Coronavirus: What’s happening in Canada and around the world on Tuesday
Quebec Prime Minister François Legault will hold a press conference this afternoon to address the resignation of the province’s public health director.
Dr Horacio Arruda, a key leader in the province’s pandemic response, resigned on Monday and Legault’s office told The Canadian Press that the prime minister had accepted it. Legault speaks at 1 p.m. ET.
On Monday, Quebec reported 2,554 hospitalizations due to COVID-19, a new maximum pandemic, as well as 248 cases of intensive care. The province has reported 11,966 deaths since the start of the pandemic.
Arruda wrote in a letter on Monday that his office has offered public health opinions and recommendations amid uncertainty and based on the best available knowledge and various expert opinions. But he acknowledged that there was “some erosion” in public support for health measures.
“In this context, I consider it appropriate to offer you the possibility of replacing me before the end of my term.”
Arruda’s contract was renewed for three years in August 2020.
In recent weeks, the province has recovered a number of strict health measures, including a curfew for the second year in a row, amid rising infections and hospitalizations.
Radio-Canada has announced that Arruda will be replaced by Dr. Luc Boileau.
-From The Canadian Press, with a CBC News file, last updated at 7:10 am ET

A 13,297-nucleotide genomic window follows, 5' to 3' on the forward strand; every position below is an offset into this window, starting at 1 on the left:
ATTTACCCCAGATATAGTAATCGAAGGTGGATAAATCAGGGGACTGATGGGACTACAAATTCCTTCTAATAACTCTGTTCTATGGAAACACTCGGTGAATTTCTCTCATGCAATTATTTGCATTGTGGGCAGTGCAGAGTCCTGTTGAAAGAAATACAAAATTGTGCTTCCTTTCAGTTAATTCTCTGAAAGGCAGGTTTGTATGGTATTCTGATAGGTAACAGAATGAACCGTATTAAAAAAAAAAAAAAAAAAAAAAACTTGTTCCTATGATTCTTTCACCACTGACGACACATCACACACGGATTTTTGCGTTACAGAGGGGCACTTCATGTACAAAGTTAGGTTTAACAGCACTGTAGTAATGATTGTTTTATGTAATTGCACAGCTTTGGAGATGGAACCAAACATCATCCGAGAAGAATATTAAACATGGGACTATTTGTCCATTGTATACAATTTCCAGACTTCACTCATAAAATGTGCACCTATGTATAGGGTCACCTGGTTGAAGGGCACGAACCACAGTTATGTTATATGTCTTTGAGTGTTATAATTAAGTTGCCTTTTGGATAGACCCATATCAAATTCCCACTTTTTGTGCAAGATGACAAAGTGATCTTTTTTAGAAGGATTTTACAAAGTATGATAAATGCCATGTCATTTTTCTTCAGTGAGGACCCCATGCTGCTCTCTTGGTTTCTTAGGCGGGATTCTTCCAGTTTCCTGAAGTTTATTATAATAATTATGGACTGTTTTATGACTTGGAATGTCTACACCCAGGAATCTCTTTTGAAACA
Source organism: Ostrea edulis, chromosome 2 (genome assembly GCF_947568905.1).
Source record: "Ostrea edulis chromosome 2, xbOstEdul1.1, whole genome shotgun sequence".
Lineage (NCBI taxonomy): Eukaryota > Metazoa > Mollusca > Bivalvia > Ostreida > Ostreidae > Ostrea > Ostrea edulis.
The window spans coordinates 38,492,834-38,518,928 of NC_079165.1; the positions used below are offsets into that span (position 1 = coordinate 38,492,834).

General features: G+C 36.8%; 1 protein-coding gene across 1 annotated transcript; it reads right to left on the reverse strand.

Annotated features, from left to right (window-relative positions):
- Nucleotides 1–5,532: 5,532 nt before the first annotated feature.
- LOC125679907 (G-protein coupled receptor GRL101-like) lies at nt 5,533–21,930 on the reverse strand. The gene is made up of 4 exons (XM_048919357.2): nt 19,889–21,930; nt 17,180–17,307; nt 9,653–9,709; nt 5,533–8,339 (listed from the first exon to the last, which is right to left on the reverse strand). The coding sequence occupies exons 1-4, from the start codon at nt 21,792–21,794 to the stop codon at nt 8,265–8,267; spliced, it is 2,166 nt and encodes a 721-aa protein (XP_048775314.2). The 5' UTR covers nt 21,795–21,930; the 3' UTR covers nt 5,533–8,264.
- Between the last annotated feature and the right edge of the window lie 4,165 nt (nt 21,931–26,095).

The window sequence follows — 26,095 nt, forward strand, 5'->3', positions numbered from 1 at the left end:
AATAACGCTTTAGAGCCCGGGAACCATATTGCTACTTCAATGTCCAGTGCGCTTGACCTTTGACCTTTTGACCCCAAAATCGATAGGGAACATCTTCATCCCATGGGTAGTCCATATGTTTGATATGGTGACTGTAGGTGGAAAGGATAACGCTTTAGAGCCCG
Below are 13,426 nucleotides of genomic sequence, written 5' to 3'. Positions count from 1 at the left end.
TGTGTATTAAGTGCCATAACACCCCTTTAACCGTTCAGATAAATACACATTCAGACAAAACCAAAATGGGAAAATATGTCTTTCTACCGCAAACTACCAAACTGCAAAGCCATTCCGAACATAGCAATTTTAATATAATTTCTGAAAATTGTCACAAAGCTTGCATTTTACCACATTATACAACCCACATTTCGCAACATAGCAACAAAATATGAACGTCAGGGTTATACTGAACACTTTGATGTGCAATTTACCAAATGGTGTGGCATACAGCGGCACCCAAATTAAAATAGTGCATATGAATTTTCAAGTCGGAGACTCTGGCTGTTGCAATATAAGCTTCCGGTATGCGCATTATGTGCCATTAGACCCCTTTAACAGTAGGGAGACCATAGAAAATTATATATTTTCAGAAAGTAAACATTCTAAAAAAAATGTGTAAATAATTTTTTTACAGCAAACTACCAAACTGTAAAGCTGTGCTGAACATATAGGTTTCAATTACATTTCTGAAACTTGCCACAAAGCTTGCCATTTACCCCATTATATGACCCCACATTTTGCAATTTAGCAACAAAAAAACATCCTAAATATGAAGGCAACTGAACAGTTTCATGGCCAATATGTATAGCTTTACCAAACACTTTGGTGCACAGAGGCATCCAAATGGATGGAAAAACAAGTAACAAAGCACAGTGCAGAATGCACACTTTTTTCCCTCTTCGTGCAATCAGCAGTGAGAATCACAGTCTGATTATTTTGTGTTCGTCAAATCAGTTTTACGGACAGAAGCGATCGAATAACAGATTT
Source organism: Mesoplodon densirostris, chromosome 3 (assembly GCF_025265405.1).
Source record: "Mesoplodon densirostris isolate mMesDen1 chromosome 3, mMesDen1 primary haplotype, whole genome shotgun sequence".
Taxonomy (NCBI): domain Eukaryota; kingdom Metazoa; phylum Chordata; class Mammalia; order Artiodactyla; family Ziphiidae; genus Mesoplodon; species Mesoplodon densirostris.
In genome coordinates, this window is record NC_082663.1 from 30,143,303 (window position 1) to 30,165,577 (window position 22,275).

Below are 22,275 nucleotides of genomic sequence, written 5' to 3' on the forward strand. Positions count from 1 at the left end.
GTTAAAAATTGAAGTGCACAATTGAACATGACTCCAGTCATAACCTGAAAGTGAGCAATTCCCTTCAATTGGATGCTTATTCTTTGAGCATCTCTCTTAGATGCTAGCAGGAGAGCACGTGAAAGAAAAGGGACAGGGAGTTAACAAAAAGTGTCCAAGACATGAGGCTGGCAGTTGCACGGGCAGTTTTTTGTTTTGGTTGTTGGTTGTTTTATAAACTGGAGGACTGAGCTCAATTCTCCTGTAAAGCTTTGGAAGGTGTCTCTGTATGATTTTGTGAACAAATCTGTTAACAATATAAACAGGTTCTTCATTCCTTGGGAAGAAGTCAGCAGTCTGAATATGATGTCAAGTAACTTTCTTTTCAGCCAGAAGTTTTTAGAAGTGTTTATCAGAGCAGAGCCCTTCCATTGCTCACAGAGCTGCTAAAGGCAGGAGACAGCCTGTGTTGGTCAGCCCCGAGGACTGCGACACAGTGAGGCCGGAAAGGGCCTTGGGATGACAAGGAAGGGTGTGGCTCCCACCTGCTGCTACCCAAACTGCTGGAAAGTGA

What is happening across Canada
With the capacity for laboratory testing deeply tense and increasingly restricted, experts say the number of actual cases is probably much higher than reported. Hospitalization data at the regional level are also evolving, with several provinces saying they will report figures separating the number of people hospitalized due to COVID-19 from those hospitalized for another medical problem that also test positive. COVID-19.
For more information on what’s happening in your community, including details about outbreaks, test capacity, and local restrictions, click on regional coverage below.
You can also read more information from the Public Health Agency of Canada, which provides a detailed overview of each region. – included average seven-day test positivity rates – in their daily epidemiological updates.